December 5, 2008
It takes soul-searching to find a new field
South Florida Sun-Sentinel
FORT LAUDERDALE, Fla. — "What if today was your last day to dance? What would you do?" asks the director interviewing dancers in the Broadway show "A Chorus Line."
More workers today are facing the question of "What do I do next?" — especially as people lose their jobs in troubled industries such as real estate, mortgage lending and construction. Others are retiring from careers and starting new ones, so-called "recareering."
It's not an easy question to answer. Some people are multitalented. They dabble in many pursuits and can move from one to another if they want or need to do so. But others have done one type of work most of their lives.
"Recareering takes a lot of soul-searching. If you've never done it before, it's scary," says Marilyn Durant, owner of Durant Resources Group in Boca Raton, Fla., who is working with a mortgage professional on a developing a new career.
She first does an assessment of the person's behaviors, skills and interests. "I determine what their strengths are and then try to apply that to a realistic target," she says. "It doesn't necessarily mean joining a rock band."
Some clients have had to completely change their careers, such as the entrepreneur who is unsuccessful and forced into finding a job. "Sometimes it means moving," Durant said.
Ruth Storrings, director of human resources at AlphaStaff in Fort Lauderdale, Fla., recommends looking at similar fields to use your skills. "If you're going to be changing careers, go into a career where you have some ability to succeed, where you have experience," she says.
A fast-food restaurant manager, for example, might move into the hotel industry.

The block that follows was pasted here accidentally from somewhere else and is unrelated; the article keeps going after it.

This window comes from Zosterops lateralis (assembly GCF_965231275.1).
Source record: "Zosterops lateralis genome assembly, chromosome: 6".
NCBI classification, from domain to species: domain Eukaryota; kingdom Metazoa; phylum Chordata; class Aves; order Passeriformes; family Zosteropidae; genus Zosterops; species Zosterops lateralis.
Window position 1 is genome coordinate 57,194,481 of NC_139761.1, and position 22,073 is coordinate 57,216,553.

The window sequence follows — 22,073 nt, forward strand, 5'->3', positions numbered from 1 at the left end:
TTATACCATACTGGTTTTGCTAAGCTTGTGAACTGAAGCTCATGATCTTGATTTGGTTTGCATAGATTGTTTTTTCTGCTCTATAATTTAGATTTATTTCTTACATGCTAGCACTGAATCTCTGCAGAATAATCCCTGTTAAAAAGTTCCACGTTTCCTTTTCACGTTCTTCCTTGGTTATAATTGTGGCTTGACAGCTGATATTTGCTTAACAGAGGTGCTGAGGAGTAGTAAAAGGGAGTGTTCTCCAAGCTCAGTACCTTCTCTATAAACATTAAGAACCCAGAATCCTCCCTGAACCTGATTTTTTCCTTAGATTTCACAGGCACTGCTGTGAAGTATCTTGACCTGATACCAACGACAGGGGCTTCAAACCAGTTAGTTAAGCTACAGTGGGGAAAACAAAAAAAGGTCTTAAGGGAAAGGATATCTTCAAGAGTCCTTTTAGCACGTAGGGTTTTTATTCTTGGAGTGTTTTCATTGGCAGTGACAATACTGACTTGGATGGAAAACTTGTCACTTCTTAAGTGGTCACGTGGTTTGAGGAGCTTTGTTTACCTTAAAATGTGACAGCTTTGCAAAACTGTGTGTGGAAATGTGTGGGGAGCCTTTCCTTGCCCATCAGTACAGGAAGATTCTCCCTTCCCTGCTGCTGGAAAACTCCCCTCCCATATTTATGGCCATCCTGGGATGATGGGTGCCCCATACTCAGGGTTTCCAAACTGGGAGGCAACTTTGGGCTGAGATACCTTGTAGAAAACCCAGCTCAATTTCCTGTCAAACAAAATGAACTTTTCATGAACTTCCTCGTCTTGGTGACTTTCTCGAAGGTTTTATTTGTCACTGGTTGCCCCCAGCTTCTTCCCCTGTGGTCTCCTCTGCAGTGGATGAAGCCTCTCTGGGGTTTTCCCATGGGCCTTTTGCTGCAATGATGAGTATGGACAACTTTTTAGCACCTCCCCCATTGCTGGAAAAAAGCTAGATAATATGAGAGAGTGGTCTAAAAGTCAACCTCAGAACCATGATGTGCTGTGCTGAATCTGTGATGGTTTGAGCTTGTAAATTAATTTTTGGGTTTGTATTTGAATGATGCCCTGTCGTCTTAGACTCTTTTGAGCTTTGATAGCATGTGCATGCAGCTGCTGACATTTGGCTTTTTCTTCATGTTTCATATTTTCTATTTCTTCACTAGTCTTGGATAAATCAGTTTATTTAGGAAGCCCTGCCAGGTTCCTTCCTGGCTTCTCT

Learn about the field first by searching online, interviewing people in the field and volunteering at the workplace. Then review your ideas with trusted family and friends. "They usually give you the right advice, the straight scoop on whether you should or should not," Storrings said.
Storrings also said to be prepared to take less money initially and work harder to learn new skills.
Ten years ago, Heather Deeley was a newspaper reporter in Akron, Ohio. She became a vegetarian and was interested in animal rights. "I wanted to use my journalism skills to help in the nonprofit world, to help animals," she said.
Deeley first took a communications job for the Animal Rights Foundation of Florida, based in Fort Lauderdale. About a year ago, she moved to the Broward County Human Resource Society, working with help-line volunteers to answer pet owners' concerns.
"My boss said she hired me for my passion. My first year was a huge learning experience. I was lucky she gave me the chance to try it," says Deeley, 38.
Her advice for others making a career transition is not to expect to stick with the career you chose in college. "We grow as people. Our interests and skills change. There's nothing wrong with evolving," she says.
Sometimes, the new career is not a full-time job for a corporation, but a contract job or part-time position.
Jim Leogue, 74, retired from his human-resources executive position at Norwegian Caribbean Lines in 1987. He now works as a consultant in compensation.
"If I had waited until normal retirement age, I think I would have had a difficult time," Leogue said.
Still, the transition from corporate world to consultant took time and was a lifestyle adjustment.
Initially, the challenge was being accepted. "Until I had a client list, that was the biggest hurdle," he said.
Then there was the matter of no steady paycheck. He might receive a large sum of money for a project and then no income for the next month or two. Currently, Leogue works about 20 hours a week.
Support from co-workers is another issue. He has to seek out feedback from friends in similar lines of work. "You can't walk down the hall and talk to somebody," he says.
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